16. Eloquent, moving and inspiring - the best of our American values.

Thank you soooo much for posting your OP today.

Balm to my agonized soul these days!

Thank you for your service, especially during such morally-hard times.



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Response to kentuck (Original post)

Wed Apr 29, 2020, 11:43 AM

17. Great post

In the last two months, there have been more people killed by the virus than were killed in Vietnam during the entire war. That is a shocking statistic for such a short time span. But, it is more than just a "statistic". These are people with families and loved ones, just like those that fought in Vietnam.

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Response to kentuck (Original post)

Wed Apr 29, 2020, 11:57 AM

18. What do you feel the current personnel feel about dump and the direction of this country.

Will soldiers vote him out?

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Response to LakeArenal (Reply #18)

Wed Apr 29, 2020, 12:21 PM

23. We now have an all-volunteer service...

...so they must sometimes feel like a mercenary force, in my opinion, and just do what they are paid to do. I do realize this is a generalized statement.

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Response to kentuck (Reply #23)

Wed Apr 29, 2020, 12:35 PM

25. Yes. In general.

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Response to kentuck (Reply #23)

Wed Apr 29, 2020, 04:19 PM

29. I think the all-volunteer army with good benefits attract many psychopaths

due to the potential to do violence to people. Same with the police force.
Another general statement.

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Response to kentuck (Original post)

Wed Apr 29, 2020, 12:01 PM

19. You gave me a great idea. We should put COVID victims' names on 45's beloved wall.

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Response to nolabear (Reply #19)

Wed Apr 29, 2020, 12:18 PM

22. this should be an OP....

so we can all rec the hell out of it...

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Response to dhill926 (Reply #22)

Wed Apr 29, 2020, 12:24 PM

24. +1 n/t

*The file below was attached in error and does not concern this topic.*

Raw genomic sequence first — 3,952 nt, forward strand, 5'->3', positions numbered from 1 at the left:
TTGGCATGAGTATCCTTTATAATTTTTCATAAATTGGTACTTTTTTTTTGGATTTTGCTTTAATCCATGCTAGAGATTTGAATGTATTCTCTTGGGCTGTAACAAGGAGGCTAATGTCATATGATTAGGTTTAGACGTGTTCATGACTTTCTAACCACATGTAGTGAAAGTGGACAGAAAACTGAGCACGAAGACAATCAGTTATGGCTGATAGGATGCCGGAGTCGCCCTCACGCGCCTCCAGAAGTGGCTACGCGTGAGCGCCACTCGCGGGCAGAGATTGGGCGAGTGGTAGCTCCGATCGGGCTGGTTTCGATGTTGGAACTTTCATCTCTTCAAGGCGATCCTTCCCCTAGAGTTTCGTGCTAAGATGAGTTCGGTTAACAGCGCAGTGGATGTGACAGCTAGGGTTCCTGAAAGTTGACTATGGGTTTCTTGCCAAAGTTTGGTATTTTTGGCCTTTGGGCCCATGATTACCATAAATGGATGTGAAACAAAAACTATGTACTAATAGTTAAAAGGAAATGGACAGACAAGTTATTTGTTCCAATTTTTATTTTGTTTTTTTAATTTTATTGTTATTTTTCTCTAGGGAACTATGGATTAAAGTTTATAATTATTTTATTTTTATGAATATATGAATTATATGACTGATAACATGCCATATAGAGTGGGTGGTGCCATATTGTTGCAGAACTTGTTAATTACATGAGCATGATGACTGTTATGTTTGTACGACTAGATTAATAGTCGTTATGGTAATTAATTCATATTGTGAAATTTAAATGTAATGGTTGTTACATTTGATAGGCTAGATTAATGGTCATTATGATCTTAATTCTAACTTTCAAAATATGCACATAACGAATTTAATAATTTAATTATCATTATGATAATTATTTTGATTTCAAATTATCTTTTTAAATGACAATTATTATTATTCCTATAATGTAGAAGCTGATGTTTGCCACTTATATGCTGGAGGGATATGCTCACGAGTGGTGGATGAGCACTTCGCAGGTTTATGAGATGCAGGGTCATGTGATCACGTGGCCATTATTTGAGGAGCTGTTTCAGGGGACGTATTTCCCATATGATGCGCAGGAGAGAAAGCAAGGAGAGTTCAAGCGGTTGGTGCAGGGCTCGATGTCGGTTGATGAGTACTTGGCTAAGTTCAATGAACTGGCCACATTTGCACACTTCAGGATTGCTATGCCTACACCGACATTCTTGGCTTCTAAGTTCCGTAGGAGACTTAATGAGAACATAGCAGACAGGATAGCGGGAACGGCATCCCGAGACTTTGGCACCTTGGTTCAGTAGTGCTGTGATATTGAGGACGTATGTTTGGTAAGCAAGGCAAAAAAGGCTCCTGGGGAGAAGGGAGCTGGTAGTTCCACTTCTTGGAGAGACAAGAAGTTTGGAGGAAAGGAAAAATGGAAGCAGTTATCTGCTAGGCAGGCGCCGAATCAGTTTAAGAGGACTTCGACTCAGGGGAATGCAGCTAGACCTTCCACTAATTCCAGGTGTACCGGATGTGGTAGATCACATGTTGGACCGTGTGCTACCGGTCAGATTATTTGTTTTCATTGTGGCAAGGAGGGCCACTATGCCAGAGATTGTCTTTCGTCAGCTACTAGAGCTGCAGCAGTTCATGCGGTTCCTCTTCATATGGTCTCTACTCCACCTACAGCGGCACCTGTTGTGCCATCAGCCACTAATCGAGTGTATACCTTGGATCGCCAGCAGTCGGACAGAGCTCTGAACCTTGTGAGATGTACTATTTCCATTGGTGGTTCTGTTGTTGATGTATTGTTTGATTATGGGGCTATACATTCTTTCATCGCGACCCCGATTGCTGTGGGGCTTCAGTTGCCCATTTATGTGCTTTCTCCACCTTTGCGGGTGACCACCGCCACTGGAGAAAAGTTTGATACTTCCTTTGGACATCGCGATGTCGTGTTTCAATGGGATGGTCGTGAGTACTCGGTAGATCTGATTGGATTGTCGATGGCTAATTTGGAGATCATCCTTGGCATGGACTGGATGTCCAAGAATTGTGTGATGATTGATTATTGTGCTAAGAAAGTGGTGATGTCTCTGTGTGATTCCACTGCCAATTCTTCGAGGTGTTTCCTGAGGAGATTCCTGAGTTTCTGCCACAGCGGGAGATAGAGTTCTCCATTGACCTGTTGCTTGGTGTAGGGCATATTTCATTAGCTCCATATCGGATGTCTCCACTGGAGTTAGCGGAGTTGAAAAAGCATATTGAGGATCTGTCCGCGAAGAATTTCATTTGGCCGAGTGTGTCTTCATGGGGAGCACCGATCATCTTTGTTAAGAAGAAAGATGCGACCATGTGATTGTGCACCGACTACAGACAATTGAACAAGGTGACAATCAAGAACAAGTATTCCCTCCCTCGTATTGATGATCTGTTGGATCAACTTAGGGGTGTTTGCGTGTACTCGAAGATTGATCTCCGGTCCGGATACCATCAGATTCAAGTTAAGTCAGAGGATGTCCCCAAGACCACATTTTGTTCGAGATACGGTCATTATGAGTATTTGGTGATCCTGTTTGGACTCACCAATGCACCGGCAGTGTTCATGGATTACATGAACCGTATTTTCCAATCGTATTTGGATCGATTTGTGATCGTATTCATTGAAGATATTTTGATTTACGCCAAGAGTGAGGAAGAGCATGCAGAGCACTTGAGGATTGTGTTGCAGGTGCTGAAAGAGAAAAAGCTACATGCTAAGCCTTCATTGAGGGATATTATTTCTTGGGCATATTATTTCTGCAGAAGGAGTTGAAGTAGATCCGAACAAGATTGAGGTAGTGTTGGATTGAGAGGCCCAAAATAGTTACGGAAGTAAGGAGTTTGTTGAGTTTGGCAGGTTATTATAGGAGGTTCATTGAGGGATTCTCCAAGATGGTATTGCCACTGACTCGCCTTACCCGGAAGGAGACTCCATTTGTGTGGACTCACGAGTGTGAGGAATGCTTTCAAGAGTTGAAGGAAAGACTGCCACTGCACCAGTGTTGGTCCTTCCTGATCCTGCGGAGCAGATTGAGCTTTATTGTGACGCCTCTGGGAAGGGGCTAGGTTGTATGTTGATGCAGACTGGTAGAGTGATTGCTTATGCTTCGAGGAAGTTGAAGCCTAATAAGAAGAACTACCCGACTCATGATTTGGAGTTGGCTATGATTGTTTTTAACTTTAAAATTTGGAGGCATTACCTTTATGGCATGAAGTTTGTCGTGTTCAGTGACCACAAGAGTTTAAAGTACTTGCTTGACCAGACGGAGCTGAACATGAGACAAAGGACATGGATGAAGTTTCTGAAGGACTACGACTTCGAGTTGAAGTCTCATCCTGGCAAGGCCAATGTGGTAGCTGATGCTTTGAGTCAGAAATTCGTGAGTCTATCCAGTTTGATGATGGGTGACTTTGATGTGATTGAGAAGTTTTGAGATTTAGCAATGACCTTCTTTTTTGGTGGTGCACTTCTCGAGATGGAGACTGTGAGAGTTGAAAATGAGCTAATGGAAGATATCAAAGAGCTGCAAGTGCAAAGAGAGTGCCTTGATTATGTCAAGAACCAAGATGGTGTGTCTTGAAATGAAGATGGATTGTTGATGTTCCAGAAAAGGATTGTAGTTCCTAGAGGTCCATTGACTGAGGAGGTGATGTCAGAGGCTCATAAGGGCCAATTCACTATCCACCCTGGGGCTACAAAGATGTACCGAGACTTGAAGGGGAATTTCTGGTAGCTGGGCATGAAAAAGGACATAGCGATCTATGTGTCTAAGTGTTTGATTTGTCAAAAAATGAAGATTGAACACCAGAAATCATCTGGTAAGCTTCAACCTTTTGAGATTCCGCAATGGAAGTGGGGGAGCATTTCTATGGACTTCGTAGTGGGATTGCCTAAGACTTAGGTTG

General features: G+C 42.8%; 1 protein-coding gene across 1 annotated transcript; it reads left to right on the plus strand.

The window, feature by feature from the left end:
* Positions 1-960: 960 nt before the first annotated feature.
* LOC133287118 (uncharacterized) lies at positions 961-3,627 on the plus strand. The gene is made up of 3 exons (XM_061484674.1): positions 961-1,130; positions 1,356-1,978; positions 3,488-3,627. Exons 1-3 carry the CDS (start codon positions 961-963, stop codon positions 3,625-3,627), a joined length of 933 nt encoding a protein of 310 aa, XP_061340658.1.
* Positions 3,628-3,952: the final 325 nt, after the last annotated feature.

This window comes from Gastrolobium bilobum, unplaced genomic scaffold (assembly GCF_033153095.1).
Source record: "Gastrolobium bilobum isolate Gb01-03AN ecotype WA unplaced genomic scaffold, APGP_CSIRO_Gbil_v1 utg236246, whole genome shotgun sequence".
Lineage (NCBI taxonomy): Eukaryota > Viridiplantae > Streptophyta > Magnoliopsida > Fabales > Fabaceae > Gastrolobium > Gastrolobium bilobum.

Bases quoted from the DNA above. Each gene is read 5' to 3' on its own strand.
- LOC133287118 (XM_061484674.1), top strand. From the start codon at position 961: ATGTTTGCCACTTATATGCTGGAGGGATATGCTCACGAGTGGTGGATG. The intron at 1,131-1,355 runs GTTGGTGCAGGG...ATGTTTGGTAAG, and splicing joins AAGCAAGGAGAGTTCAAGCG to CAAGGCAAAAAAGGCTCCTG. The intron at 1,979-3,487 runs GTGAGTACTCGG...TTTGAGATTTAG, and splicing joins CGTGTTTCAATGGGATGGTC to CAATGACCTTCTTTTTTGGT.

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Response to kentuck (Original post)

Wed Apr 29, 2020, 01:04 PM

26. Stars & Stripes

My father was editor-in-chief of Pacific S&S from 1967 to 1969. He was forced out because of overbearing content control by the Army. Was a decent paper, of course, but censored in many areas, including KIA results.

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Response to Eddie18 (Reply #26)

Wed Apr 29, 2020, 02:18 PM

28. That is interesting.

I never thought of anything like that when I was reading it. Funny how this world is connected!

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Response to kentuck (Original post)

Wed Apr 29, 2020, 01:16 PM

27. What a moving post! Thanks for sharing it!❤

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Response to kentuck (Original post)

Wed Apr 29, 2020, 05:18 PM

30. kentuck -- many thanks for your courageous and honorable service

when you were so young. I just received my certificate of Honorable Discharge a week ago, but my service began when I was just shy of 51 years of age (probably because I, unlike you, was a complete wuss in my youth), almost 14 years ago. I am in awe of those who served honorably and well when they were so young. My hat's off to you, kentuck. So's my hair.

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Response to majdrfrtim (Reply #30)

Wed Apr 29, 2020, 05:35 PM

31. Thanks to everyone for all the kind remarks.

To be honest, if I had been from another environment, instead of Appalachia, I may not have gone at all. But, I had 3 uncles that had served in the Korean War and one won the Silver Star. We were always very proud of him. When your country called, you went, no questions asked. I became more enlightened while in Vietnam and became anti-war. I was probably fortunate to escape with an honorable discharge.

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Response to kentuck (Original post)

Thu Apr 30, 2020, 08:48 AM

32. You were not alone in reading the Stars and Stripes

searching for familiar names from home and guys you served with.
Now I go on line to see hometown Covid 19 fatalities. As of two days ago we had 99 local covid related deaths in a town of 50,000.

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Response to The Wizard (Reply #32)

Thu Apr 30, 2020, 09:47 AM

33. +100